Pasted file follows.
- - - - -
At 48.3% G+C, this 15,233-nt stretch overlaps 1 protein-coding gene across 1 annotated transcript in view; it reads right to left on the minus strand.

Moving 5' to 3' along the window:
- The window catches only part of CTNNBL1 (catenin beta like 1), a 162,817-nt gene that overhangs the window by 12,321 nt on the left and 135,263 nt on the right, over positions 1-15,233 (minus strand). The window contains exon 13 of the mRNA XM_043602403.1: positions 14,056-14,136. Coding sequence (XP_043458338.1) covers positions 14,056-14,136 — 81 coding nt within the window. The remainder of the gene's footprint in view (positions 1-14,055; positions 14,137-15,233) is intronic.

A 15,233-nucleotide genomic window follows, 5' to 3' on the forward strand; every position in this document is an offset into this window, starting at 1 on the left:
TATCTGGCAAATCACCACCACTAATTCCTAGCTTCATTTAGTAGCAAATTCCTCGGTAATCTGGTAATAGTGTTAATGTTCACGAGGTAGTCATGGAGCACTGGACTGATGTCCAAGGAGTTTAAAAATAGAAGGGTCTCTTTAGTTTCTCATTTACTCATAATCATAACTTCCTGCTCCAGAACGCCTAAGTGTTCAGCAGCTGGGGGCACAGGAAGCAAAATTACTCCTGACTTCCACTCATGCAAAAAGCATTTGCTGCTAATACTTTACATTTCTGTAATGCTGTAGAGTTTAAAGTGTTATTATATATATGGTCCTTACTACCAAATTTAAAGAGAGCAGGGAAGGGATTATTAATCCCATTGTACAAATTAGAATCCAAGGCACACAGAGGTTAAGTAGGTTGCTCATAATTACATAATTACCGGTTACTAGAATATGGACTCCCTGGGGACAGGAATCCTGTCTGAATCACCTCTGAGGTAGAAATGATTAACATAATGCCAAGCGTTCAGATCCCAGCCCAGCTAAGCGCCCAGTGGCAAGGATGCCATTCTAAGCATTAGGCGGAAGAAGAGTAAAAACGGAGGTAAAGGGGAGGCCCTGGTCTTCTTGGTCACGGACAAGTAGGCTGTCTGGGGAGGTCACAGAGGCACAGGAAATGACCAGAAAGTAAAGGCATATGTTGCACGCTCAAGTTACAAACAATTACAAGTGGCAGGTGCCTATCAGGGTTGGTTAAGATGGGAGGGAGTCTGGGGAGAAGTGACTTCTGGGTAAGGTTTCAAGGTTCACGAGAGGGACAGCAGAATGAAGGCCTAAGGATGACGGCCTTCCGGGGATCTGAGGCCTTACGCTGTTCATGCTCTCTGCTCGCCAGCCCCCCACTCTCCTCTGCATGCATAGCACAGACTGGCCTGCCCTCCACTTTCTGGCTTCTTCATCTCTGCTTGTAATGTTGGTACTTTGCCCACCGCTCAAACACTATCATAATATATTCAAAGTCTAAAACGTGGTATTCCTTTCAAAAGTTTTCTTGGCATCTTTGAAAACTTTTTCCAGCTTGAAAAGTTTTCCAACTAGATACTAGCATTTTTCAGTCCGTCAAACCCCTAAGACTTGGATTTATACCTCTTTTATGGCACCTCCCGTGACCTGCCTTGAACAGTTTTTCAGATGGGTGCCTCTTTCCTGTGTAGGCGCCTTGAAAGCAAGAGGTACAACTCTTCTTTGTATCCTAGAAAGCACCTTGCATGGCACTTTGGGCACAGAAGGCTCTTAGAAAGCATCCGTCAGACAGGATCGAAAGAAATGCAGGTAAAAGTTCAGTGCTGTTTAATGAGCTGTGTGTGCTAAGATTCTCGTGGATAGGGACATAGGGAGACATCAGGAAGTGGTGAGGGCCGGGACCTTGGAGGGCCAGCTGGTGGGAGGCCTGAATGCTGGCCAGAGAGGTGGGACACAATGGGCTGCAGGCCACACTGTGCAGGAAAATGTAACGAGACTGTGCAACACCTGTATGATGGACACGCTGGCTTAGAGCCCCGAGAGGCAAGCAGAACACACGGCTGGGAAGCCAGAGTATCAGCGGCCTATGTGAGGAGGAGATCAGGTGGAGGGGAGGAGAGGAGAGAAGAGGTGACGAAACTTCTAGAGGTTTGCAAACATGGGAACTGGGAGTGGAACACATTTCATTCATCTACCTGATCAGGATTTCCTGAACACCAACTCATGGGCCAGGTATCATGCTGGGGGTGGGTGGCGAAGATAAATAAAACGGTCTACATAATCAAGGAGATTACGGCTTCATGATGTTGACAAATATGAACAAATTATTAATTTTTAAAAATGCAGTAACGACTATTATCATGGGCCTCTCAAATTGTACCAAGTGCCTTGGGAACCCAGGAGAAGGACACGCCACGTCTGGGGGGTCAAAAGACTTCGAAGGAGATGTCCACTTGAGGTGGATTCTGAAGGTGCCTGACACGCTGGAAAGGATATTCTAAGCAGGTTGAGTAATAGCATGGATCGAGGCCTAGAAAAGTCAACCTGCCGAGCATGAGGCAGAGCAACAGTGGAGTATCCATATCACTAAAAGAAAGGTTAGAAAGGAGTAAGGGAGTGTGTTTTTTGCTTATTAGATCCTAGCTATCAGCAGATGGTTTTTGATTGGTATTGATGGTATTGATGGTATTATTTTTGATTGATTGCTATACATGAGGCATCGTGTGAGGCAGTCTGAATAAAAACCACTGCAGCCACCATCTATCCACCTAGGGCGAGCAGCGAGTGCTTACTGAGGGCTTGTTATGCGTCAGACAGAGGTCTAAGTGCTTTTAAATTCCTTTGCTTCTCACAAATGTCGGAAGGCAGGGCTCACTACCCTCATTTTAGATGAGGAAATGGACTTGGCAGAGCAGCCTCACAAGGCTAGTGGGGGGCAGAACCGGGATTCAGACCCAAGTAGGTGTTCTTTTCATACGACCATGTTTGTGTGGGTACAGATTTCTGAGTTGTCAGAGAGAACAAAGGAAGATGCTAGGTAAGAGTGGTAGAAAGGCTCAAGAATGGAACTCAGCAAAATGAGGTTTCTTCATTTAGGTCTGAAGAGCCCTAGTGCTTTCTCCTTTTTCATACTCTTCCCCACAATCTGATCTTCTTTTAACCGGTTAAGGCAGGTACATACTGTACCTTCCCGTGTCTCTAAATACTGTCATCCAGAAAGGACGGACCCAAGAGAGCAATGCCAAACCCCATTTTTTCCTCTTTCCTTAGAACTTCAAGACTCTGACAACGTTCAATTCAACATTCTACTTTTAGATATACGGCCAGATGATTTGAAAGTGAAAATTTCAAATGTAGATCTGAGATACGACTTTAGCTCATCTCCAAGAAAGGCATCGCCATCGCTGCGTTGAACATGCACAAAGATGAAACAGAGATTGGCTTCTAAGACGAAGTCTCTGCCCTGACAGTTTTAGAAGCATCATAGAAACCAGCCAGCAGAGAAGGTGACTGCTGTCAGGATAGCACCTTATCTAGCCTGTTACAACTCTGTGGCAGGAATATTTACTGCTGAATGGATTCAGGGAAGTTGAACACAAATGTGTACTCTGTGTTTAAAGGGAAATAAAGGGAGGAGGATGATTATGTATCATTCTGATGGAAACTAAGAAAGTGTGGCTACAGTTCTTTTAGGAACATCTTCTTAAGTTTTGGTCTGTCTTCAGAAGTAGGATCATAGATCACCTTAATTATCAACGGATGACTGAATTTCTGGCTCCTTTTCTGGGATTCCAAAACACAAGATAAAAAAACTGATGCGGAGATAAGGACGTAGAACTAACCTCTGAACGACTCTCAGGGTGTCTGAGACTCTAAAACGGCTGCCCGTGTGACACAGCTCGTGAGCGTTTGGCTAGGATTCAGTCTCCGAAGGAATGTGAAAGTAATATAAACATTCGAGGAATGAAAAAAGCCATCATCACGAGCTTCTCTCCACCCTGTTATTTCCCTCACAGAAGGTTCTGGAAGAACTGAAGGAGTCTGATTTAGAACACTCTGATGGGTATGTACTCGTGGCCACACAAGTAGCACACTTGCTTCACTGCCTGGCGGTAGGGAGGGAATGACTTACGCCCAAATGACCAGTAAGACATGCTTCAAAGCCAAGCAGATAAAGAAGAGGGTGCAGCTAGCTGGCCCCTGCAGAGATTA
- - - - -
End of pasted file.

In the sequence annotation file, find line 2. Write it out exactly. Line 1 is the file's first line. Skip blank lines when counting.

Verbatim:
Moving 5' to 3' along the window: